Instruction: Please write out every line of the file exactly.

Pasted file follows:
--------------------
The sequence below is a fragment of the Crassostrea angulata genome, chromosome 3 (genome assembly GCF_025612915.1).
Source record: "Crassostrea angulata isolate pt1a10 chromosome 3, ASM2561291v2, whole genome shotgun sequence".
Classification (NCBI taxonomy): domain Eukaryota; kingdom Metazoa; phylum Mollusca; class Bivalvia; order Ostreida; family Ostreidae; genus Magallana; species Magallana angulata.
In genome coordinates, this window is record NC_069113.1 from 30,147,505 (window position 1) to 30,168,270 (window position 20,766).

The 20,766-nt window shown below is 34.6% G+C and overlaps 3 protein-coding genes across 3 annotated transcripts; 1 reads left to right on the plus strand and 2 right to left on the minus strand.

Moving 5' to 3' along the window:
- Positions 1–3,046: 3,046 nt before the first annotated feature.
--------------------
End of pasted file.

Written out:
The sequence below is a fragment of the Crassostrea angulata genome, chromosome 3 (genome assembly GCF_025612915.1).
Source record: "Crassostrea angulata isolate pt1a10 chromosome 3, ASM2561291v2, whole genome shotgun sequence".
Classification (NCBI taxonomy): domain Eukaryota; kingdom Metazoa; phylum Mollusca; class Bivalvia; order Ostreida; family Ostreidae; genus Magallana; species Magallana angulata.
In genome coordinates, this window is record NC_069113.1 from 30,147,505 (window position 1) to 30,168,270 (window position 20,766).

The 20,766-nt window shown below is 34.6% G+C and overlaps 3 protein-coding genes across 3 annotated transcripts; 1 reads left to right on the plus strand and 2 right to left on the minus strand.

Moving 5' to 3' along the window:
- Positions 1–3,046: 3,046 nt before the first annotated feature.